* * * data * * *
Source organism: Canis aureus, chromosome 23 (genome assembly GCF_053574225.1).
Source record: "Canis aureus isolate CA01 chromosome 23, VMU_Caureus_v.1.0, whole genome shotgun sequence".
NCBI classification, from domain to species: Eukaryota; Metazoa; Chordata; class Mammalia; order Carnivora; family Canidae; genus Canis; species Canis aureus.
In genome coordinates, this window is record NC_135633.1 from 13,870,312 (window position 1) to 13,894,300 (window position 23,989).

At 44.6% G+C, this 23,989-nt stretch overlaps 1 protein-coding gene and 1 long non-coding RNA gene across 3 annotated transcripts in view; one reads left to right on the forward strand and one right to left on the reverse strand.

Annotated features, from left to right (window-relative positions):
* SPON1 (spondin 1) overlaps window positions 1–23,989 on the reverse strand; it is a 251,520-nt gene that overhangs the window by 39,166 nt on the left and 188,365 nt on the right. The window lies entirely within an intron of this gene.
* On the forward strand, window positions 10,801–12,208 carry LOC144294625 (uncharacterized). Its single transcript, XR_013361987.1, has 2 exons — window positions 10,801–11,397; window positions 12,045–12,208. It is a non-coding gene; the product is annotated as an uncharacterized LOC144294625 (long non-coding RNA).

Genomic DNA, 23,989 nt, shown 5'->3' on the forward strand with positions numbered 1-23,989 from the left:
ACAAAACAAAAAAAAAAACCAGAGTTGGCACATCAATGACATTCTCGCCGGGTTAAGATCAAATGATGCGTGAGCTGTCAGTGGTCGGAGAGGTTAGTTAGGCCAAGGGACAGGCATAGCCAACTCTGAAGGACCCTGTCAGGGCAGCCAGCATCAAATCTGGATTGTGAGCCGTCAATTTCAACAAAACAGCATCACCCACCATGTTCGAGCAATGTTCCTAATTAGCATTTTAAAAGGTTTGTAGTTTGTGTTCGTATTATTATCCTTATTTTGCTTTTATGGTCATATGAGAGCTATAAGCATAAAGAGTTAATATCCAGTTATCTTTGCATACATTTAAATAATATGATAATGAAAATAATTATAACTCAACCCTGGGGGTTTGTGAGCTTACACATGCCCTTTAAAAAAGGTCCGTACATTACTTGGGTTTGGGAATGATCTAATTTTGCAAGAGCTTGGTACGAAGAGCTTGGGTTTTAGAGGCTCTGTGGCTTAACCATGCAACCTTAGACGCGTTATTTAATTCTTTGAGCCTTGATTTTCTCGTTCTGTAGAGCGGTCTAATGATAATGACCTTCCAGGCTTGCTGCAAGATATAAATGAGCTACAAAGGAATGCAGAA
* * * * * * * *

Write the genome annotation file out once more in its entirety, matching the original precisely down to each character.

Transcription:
Source organism: Canis aureus, chromosome 23 (genome assembly GCF_053574225.1).
Source record: "Canis aureus isolate CA01 chromosome 23, VMU_Caureus_v.1.0, whole genome shotgun sequence".
NCBI classification, from domain to species: Eukaryota; Metazoa; Chordata; class Mammalia; order Carnivora; family Canidae; genus Canis; species Canis aureus.
In genome coordinates, this window is record NC_135633.1 from 13,870,312 (window position 1) to 13,894,300 (window position 23,989).

At 44.6% G+C, this 23,989-nt stretch overlaps 1 protein-coding gene and 1 long non-coding RNA gene across 3 annotated transcripts in view; one reads left to right on the forward strand and one right to left on the reverse strand.

Annotated features, from left to right (window-relative positions):
* SPON1 (spondin 1) overlaps window positions 1–23,989 on the reverse strand; it is a 251,520-nt gene that overhangs the window by 39,166 nt on the left and 188,365 nt on the right. The window lies entirely within an intron of this gene.
* On the forward strand, window positions 10,801–12,208 carry LOC144294625 (uncharacterized). Its single transcript, XR_013361987.1, has 2 exons — window positions 10,801–11,397; window positions 12,045–12,208. It is a non-coding gene; the product is annotated as an uncharacterized LOC144294625 (long non-coding RNA).

Genomic DNA, 23,989 nt, shown 5'->3' on the forward strand with positions numbered 1-23,989 from the left:
ACAAAACAAAAAAAAAAACCAGAGTTGGCACATCAATGACATTCTCGCCGGGTTAAGATCAAATGATGCGTGAGCTGTCAGTGGTCGGAGAGGTTAGTTAGGCCAAGGGACAGGCATAGCCAACTCTGAAGGACCCTGTCAGGGCAGCCAGCATCAAATCTGGATTGTGAGCCGTCAATTTCAACAAAACAGCATCACCCACCATGTTCGAGCAATGTTCCTAATTAGCATTTTAAAAGGTTTGTAGTTTGTGTTCGTATTATTATCCTTATTTTGCTTTTATGGTCATATGAGAGCTATAAGCATAAAGAGTTAATATCCAGTTATCTTTGCATACATTTAAATAATATGATAATGAAAATAATTATAACTCAACCCTGGGGGTTTGTGAGCTTACACATGCCCTTTAAAAAAGGTCCGTACATTACTTGGGTTTGGGAATGATCTAATTTTGCAAGAGCTTGGTACGAAGAGCTTGGGTTTTAGAGGCTCTGTGGCTTAACCATGCAACCTTAGACGCGTTATTTAATTCTTTGAGCCTTGATTTTCTCGTTCTGTAGAGCGGTCTAATGATAATGACCTTCCAGGCTTGCTGCAAGATATAAATGAGCTACAAAGGAATGCAGAA